I walked in as I normally do, into the dimly lit bar. It’s lit by the soft glow of neon signs and the stale hue of the plain green and brown tables that vaguely remind you of an alcoholic’s cafeteria. On any given night you’ll see businessmen relaxing, reflecting over the day’s or week’s activities, young people trying to forget about their jobs altogether, and a generally friendly, all female wait-staff which quickly becomes the object of male attention, sometimes to the benefit of their gratuity, sometimes to the detriment of their dignity. Or somewhere in between. I walked into these familiarities to be greeted by equally familiar faces. Only there was one I didn’t recognize.
He was the archetype. Or anyway, he became the archetype, in the same way that Thoreau says we create our fate. Our conversation began amicably enough, quickly moving to the topic of politics and then to income redistribution, ending with a friendly “let’s agree to disagree” sort of resolution, despite his having jokingly referred to me a fascist. Perhaps this was the warning sign of his archetypical character; perhaps equating my beliefs with the greatest horrors of the twentieth century was an ironic way for a stranger to diffuse the distance between us, a playful transgression to break the dimly lit ice? But as the thaw continued, it became increasingly apparent that it wasn’t our getting to know each other acting as the catalyst, but his drinking.
The hum of people talking around us grew fainter. And the light of the neon beer signs converged in a spotlight on this increasingly garrulous man. Despite his still participating in conversation with others, all voices were subsumed under his, the certainty in his questions and answers and statements belying any traces of genuine discourse. A tyrant with words, every utterance began in earnest and seemed to blend into the next, to the point where there was no beginning, no spaces between statements or words; just a din that resonated with the bleakness of this, my favorite bar, unveiling its grey hues so conducive to quiet conversation and mediation, to reveal a loud black–no color, no solace, just noise.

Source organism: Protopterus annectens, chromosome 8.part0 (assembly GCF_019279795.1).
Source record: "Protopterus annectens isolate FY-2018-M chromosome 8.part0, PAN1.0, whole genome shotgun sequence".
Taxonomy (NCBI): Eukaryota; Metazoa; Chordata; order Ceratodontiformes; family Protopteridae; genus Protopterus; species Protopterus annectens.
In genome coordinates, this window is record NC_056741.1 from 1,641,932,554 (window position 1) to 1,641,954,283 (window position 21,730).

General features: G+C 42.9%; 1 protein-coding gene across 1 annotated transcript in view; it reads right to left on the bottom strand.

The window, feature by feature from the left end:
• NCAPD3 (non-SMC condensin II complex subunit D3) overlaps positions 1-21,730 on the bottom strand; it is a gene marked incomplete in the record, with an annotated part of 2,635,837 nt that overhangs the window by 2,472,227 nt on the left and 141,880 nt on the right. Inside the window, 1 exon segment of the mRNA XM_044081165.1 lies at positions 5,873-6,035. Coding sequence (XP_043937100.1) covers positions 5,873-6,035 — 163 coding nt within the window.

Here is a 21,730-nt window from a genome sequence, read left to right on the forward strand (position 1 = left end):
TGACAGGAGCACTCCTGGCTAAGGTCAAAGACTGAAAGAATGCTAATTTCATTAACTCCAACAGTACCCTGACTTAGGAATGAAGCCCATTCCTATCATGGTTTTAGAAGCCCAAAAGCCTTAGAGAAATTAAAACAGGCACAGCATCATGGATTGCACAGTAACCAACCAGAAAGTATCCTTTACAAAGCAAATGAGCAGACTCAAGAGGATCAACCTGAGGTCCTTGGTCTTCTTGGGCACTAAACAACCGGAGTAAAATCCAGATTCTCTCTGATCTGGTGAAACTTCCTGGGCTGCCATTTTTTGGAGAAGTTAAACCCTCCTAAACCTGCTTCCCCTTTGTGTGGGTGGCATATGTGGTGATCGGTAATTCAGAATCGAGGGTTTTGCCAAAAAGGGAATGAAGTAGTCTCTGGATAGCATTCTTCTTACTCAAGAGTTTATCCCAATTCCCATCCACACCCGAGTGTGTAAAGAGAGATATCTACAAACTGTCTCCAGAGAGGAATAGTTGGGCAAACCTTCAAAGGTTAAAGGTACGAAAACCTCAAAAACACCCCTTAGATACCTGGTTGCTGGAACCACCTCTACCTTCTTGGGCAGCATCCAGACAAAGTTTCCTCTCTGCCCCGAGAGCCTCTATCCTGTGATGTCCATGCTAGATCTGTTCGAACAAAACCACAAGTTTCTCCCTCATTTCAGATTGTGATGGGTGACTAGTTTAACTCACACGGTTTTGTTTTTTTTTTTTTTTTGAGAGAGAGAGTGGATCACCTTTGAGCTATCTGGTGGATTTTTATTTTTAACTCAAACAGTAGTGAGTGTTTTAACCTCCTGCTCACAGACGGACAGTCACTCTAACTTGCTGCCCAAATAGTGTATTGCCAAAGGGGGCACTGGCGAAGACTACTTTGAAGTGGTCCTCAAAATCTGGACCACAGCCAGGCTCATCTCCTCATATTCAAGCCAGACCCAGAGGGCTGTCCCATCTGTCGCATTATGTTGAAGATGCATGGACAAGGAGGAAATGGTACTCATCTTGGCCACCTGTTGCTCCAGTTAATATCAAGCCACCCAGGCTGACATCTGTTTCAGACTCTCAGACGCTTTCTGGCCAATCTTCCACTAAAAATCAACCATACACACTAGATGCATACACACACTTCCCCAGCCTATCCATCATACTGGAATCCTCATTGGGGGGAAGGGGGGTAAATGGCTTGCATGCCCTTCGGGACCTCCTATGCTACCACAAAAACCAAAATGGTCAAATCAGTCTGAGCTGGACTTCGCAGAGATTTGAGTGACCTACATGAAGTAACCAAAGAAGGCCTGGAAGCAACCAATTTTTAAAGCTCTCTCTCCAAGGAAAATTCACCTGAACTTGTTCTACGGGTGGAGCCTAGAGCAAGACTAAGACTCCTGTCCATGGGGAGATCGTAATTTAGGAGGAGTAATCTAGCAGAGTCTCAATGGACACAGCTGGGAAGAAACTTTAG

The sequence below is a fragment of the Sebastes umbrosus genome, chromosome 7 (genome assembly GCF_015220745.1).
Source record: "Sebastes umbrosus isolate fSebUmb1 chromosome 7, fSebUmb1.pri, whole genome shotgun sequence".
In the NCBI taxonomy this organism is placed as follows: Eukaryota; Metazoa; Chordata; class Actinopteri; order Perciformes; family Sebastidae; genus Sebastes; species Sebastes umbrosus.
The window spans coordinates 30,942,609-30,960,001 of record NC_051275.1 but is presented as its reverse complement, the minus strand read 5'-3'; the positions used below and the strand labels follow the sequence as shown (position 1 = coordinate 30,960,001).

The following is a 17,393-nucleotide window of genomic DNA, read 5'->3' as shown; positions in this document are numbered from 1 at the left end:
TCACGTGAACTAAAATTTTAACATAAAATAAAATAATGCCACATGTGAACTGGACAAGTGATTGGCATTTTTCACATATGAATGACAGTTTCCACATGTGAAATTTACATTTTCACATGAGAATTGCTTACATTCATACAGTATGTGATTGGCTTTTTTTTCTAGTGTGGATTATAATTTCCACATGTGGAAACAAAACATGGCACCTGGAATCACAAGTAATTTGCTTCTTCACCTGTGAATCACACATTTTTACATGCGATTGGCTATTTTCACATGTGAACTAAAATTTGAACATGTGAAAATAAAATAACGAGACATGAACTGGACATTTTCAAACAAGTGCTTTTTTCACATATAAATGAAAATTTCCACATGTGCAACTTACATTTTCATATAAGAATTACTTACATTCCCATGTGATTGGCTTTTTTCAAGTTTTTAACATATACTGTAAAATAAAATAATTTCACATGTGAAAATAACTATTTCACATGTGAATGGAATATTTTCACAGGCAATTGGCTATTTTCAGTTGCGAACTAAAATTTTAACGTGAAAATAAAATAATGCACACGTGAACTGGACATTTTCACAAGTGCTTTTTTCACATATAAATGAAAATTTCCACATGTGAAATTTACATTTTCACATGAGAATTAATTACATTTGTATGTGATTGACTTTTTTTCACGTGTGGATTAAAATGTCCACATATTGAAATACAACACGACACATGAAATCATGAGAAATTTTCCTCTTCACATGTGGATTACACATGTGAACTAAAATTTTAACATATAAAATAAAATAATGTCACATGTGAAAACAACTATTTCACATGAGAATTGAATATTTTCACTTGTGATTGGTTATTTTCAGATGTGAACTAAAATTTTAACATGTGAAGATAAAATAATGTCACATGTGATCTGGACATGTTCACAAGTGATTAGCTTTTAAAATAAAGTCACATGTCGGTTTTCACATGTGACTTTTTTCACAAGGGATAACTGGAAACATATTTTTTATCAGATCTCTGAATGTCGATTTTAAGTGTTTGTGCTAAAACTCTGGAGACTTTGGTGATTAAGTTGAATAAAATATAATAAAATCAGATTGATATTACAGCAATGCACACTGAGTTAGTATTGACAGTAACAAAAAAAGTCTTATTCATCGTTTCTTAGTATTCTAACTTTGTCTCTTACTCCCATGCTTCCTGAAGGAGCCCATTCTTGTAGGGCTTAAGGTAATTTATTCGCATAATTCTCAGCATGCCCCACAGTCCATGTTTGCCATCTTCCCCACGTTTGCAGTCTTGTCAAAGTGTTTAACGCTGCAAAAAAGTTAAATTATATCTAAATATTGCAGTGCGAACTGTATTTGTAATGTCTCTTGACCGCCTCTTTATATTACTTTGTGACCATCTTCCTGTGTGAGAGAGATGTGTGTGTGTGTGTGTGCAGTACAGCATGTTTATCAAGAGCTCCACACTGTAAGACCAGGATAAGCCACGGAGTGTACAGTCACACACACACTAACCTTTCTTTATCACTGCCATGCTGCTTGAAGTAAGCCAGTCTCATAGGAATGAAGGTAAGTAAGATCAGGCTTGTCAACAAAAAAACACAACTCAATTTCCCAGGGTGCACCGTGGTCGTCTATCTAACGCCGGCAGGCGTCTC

And as this descent continued, as he continued to speak with slurred certainty, as the voices were drowned out, as grey faded to black, the female wait staff came into the realm of his conversation. It was one bar-tender in particular. A bartender I’d like to think I know, albeit superficially. She smiles to me outside work; she undercharges me at work; she’s my age, trying to get by. She’s also particularly beautiful, a fact quickly seized upon by this garrulous man, as he made it known that his expertise in the domain of women, the simple fact of his being a “man,” warranted his ugly suggestion to another friend of mine, an injunction that ended a night already thwarted.
“She just wants you to plug her little hole.”
The words came out of his mouth with vital fluids dripping down his chin–bile, and blood assuring that these were his true colors. The statement gushed out onto the floors, unknowingly flooding the bar and its inhabitants, who were unknowingly drowning in his male bravado. I sought respite but struggled to swim. I was gasping for air and swam for the door, passing tables full of people, passing the bartender, all oblivious to the rising waters. I thought, as I was struggling to swim, of this man as an archetype, his relation to women distorted by a sense found in certain men who have a poor relationship to themselves, a fear of death that manifests itself as a particular orientation to truth, an anxious ontology of claiming that seeks to reconcile one’s mortality through the certainty of statements that subordinate others, particularly women, to the psychic certainty of patriarchy. The resonance of his statement was filling the room quickly as it became clear that this attempted reconciliation could never fulfill itself; it could never find that higher relief in the dialectic of death and assurance. And so the bile and blood continued to effuse in the wake of his disgusting, self-assured assertion.
Finally, I found the door amidst the disgusting fluids of a garrulous man and found relief outside in the relative quiet. I lit a cigarette and placidly inhaled, watching my exhalation dissolve like our identities and mortal lives, seeing in the diaphaneity no words, no self-assertion, no pretense or certainty. And I walked home in silence, listening only to the rhythm of my footsteps, exhaling smoke into the night.